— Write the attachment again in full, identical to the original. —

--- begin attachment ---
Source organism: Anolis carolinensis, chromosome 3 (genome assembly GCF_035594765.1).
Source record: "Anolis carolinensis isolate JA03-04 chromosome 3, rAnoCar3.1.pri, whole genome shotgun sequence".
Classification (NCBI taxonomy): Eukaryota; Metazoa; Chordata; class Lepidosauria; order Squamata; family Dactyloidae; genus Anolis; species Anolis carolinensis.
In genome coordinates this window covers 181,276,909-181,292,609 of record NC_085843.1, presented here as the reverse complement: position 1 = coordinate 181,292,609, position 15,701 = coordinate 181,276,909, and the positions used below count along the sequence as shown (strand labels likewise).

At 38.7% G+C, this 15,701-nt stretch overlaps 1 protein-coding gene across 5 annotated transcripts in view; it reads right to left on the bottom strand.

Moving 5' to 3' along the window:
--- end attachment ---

Source organism: Anolis carolinensis, chromosome 3 (genome assembly GCF_035594765.1).
Source record: "Anolis carolinensis isolate JA03-04 chromosome 3, rAnoCar3.1.pri, whole genome shotgun sequence".
Classification (NCBI taxonomy): Eukaryota; Metazoa; Chordata; class Lepidosauria; order Squamata; family Dactyloidae; genus Anolis; species Anolis carolinensis.
In genome coordinates this window covers 181,276,909-181,292,609 of record NC_085843.1, presented here as the reverse complement: position 1 = coordinate 181,292,609, position 15,701 = coordinate 181,276,909, and the positions used below count along the sequence as shown (strand labels likewise).

At 38.7% G+C, this 15,701-nt stretch overlaps 1 protein-coding gene across 5 annotated transcripts in view; it reads right to left on the bottom strand.

Moving 5' to 3' along the window: